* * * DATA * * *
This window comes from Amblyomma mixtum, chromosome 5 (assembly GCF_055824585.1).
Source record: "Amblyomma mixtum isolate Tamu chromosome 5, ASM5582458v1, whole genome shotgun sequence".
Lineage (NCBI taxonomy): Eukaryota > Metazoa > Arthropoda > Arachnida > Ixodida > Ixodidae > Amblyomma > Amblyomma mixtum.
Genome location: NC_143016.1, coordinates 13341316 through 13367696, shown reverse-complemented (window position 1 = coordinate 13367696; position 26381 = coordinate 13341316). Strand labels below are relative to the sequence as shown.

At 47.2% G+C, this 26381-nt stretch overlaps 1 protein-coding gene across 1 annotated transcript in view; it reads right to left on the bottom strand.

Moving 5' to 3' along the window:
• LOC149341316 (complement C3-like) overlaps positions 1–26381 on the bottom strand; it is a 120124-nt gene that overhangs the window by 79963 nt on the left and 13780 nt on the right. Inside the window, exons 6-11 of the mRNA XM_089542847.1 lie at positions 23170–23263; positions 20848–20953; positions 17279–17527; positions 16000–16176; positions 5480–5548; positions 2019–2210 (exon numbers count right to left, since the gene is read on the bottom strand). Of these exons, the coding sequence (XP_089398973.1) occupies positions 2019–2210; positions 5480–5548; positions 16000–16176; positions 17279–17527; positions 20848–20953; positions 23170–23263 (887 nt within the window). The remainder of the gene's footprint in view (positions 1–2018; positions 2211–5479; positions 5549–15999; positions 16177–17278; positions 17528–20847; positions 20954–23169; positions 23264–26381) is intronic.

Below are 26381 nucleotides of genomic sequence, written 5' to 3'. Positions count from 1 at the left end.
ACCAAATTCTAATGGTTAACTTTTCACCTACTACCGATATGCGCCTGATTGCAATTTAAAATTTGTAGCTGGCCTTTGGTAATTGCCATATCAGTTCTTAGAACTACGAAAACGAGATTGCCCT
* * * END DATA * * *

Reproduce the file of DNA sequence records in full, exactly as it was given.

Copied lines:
This window comes from Amblyomma mixtum, chromosome 5 (assembly GCF_055824585.1).
Source record: "Amblyomma mixtum isolate Tamu chromosome 5, ASM5582458v1, whole genome shotgun sequence".
Lineage (NCBI taxonomy): Eukaryota > Metazoa > Arthropoda > Arachnida > Ixodida > Ixodidae > Amblyomma > Amblyomma mixtum.
Genome location: NC_143016.1, coordinates 13341316 through 13367696, shown reverse-complemented (window position 1 = coordinate 13367696; position 26381 = coordinate 13341316). Strand labels below are relative to the sequence as shown.

At 47.2% G+C, this 26381-nt stretch overlaps 1 protein-coding gene across 1 annotated transcript in view; it reads right to left on the bottom strand.

Moving 5' to 3' along the window:
• LOC149341316 (complement C3-like) overlaps positions 1–26381 on the bottom strand; it is a 120124-nt gene that overhangs the window by 79963 nt on the left and 13780 nt on the right. Inside the window, exons 6-11 of the mRNA XM_089542847.1 lie at positions 23170–23263; positions 20848–20953; positions 17279–17527; positions 16000–16176; positions 5480–5548; positions 2019–2210 (exon numbers count right to left, since the gene is read on the bottom strand). Of these exons, the coding sequence (XP_089398973.1) occupies positions 2019–2210; positions 5480–5548; positions 16000–16176; positions 17279–17527; positions 20848–20953; positions 23170–23263 (887 nt within the window). The remainder of the gene's footprint in view (positions 1–2018; positions 2211–5479; positions 5549–15999; positions 16177–17278; positions 17528–20847; positions 20954–23169; positions 23264–26381) is intronic.

Below are 26381 nucleotides of genomic sequence, written 5' to 3'. Positions count from 1 at the left end.
ACCAAATTCTAATGGTTAACTTTTCACCTACTACCGATATGCGCCTGATTGCAATTTAAAATTTGTAGCTGGCCTTTGGTAATTGCCATATCAGTTCTTAGAACTACGAAAACGAGATTGCCCT